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Am J Clin Nutr. 2014 Jan;99(1):122-9. doi: 10.3945/ajcn.113.063404. Epub 2013 Oct 16.

Supplemental feeding during pregnancy compared with maternal supplementation during lactation does not affect schooling and cognitive development through late adolescence.

Author information

Human Development Network, World Bank, Washington, DC (HA, ML, and AT); the International Food Policy Research Institute, Washington, DC (HA); the Medical Research Council (MRC), International Nutrition Group, London School of Hygiene and Tropical Medicine, London, United Kingdom; and the MRC Keneba, MRC Unit, Fajara, The Gambia (SH, HM, and SEM).



The long-term impact of early malnutrition on human capital outcomes remains unclear, and existing evidence has come largely from observational studies.


We compared the impact of a nutritional supplement given during pregnancy or lactation in rural Gambia on educational performance and cognitive ability in offspring at their maturity.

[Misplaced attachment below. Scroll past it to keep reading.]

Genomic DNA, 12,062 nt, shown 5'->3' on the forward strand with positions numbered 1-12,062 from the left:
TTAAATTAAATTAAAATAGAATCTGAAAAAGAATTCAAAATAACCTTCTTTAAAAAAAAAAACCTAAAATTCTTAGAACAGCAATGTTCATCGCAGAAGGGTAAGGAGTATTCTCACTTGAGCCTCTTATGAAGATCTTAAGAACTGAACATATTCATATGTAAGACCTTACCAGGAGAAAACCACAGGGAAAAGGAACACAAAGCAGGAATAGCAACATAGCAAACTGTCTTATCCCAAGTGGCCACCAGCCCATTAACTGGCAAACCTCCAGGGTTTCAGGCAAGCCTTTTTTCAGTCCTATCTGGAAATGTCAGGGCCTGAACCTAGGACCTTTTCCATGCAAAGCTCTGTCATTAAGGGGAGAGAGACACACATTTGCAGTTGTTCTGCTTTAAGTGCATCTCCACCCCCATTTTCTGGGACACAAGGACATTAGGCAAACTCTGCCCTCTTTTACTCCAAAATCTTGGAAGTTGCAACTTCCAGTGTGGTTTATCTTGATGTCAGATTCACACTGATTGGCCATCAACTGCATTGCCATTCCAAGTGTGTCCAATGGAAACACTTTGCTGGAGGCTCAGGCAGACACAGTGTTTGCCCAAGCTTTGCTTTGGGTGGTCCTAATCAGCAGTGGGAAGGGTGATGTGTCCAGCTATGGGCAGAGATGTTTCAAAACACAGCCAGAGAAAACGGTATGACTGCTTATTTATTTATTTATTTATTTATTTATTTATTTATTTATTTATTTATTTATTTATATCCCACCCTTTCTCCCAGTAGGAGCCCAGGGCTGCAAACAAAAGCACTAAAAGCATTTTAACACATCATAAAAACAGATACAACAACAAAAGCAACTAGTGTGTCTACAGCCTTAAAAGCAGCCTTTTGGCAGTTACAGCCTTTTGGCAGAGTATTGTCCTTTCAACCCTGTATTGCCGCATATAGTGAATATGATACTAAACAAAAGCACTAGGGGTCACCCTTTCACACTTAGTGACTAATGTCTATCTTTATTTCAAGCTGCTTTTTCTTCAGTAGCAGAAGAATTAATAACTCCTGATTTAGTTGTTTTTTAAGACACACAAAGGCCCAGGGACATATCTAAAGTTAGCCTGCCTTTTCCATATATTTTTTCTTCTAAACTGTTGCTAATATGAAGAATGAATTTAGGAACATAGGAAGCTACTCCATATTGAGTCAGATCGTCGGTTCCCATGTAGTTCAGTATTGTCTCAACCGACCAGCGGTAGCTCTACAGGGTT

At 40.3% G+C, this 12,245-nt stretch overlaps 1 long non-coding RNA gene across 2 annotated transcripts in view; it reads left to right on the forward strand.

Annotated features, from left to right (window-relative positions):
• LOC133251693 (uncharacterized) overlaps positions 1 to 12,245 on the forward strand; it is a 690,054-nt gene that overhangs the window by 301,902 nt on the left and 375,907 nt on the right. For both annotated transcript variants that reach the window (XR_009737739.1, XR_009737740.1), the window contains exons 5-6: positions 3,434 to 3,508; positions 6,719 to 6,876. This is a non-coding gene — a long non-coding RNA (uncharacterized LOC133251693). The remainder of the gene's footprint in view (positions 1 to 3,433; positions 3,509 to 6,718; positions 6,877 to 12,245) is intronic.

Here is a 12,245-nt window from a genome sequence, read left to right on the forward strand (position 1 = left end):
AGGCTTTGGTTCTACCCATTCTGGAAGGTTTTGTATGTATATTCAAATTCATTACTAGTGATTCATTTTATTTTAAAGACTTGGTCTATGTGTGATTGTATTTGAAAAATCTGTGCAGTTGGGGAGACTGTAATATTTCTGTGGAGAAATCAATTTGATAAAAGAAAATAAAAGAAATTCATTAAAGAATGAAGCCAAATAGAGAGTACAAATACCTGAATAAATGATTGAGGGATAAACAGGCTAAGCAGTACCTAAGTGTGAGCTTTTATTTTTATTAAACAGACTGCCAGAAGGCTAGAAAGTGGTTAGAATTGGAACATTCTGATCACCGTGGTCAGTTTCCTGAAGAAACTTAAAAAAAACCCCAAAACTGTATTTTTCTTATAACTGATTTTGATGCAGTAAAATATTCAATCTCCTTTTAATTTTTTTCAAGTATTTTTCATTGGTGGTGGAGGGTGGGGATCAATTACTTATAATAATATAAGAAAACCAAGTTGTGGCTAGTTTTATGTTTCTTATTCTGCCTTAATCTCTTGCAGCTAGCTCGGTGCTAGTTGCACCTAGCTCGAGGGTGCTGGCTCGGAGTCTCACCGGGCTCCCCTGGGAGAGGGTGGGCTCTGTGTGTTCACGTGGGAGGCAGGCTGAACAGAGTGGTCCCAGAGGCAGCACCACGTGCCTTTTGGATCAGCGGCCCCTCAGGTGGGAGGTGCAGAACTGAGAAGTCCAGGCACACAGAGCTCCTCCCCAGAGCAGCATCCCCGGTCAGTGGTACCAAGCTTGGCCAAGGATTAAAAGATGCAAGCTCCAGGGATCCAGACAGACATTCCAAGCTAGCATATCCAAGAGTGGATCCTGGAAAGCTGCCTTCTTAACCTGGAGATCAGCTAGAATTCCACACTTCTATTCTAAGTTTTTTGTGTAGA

This study was a follow-up of a randomized trial of prenatal high protein and energy supplementation conducted between 1989 and 1994. Subjects were 16-22 y of age at follow-up, and information was collected on schooling achievement and cognitive ability by using the Raven's progressive matrices test, Mill Hill vocabulary test, and forward and backward digit-span tests.


A total of 1459 individuals were traced and interviewed and represented 71% of the original cohort and 81% of the surviving cohort. There was no difference in cognitive ability or educational attainment between treatment groups by using any of the methods of assessment.


We have shown little evidence to support a long-term effect of prenatal protein-energy supplementation compared with supplementation during lactation on cognitive development in rural Gambians. This trial was registered at as ISRCTN72582014.

[Indexed for MEDLINE]
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